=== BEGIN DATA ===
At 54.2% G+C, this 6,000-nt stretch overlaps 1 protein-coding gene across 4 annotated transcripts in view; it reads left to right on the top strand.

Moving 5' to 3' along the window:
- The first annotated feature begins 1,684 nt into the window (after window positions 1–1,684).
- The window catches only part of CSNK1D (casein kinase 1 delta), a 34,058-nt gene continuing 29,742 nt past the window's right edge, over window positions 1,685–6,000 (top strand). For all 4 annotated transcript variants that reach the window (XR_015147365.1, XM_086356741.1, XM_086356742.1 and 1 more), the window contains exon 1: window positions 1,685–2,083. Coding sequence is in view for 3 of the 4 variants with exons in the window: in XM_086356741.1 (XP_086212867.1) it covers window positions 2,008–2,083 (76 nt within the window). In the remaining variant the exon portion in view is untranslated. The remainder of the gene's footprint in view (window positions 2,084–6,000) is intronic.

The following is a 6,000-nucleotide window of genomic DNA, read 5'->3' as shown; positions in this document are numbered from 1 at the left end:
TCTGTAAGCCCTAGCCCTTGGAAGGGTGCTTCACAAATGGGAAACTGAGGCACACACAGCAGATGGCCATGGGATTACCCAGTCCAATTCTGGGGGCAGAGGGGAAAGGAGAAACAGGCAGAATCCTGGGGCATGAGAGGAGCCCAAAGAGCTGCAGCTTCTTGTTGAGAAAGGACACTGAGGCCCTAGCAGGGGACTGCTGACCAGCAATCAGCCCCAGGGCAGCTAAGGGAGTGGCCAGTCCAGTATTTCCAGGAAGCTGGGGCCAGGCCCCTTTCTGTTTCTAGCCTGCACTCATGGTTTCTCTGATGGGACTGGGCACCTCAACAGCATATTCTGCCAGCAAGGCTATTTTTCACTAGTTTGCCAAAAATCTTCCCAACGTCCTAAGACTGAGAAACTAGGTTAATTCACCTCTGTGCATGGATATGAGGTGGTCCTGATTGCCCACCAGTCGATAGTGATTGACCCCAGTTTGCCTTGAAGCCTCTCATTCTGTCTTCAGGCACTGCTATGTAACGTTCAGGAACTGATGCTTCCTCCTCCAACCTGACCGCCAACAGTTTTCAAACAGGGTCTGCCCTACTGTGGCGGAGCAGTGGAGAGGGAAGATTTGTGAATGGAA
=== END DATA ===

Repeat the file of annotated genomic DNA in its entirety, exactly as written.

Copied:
At 54.2% G+C, this 6,000-nt stretch overlaps 1 protein-coding gene across 4 annotated transcripts in view; it reads left to right on the top strand.

Moving 5' to 3' along the window:
- The first annotated feature begins 1,684 nt into the window (after window positions 1–1,684).
- The window catches only part of CSNK1D (casein kinase 1 delta), a 34,058-nt gene continuing 29,742 nt past the window's right edge, over window positions 1,685–6,000 (top strand). For all 4 annotated transcript variants that reach the window (XR_015147365.1, XM_086356741.1, XM_086356742.1 and 1 more), the window contains exon 1: window positions 1,685–2,083. Coding sequence is in view for 3 of the 4 variants with exons in the window: in XM_086356741.1 (XP_086212867.1) it covers window positions 2,008–2,083 (76 nt within the window). In the remaining variant the exon portion in view is untranslated. The remainder of the gene's footprint in view (window positions 2,084–6,000) is intronic.

The following is a 6,000-nucleotide window of genomic DNA, read 5'->3' as shown; positions in this document are numbered from 1 at the left end:
TCTGTAAGCCCTAGCCCTTGGAAGGGTGCTTCACAAATGGGAAACTGAGGCACACACAGCAGATGGCCATGGGATTACCCAGTCCAATTCTGGGGGCAGAGGGGAAAGGAGAAACAGGCAGAATCCTGGGGCATGAGAGGAGCCCAAAGAGCTGCAGCTTCTTGTTGAGAAAGGACACTGAGGCCCTAGCAGGGGACTGCTGACCAGCAATCAGCCCCAGGGCAGCTAAGGGAGTGGCCAGTCCAGTATTTCCAGGAAGCTGGGGCCAGGCCCCTTTCTGTTTCTAGCCTGCACTCATGGTTTCTCTGATGGGACTGGGCACCTCAACAGCATATTCTGCCAGCAAGGCTATTTTTCACTAGTTTGCCAAAAATCTTCCCAACGTCCTAAGACTGAGAAACTAGGTTAATTCACCTCTGTGCATGGATATGAGGTGGTCCTGATTGCCCACCAGTCGATAGTGATTGACCCCAGTTTGCCTTGAAGCCTCTCATTCTGTCTTCAGGCACTGCTATGTAACGTTCAGGAACTGATGCTTCCTCCTCCAACCTGACCGCCAACAGTTTTCAAACAGGGTCTGCCCTACTGTGGCGGAGCAGTGGAGAGGGAAGATTTGTGAATGGAA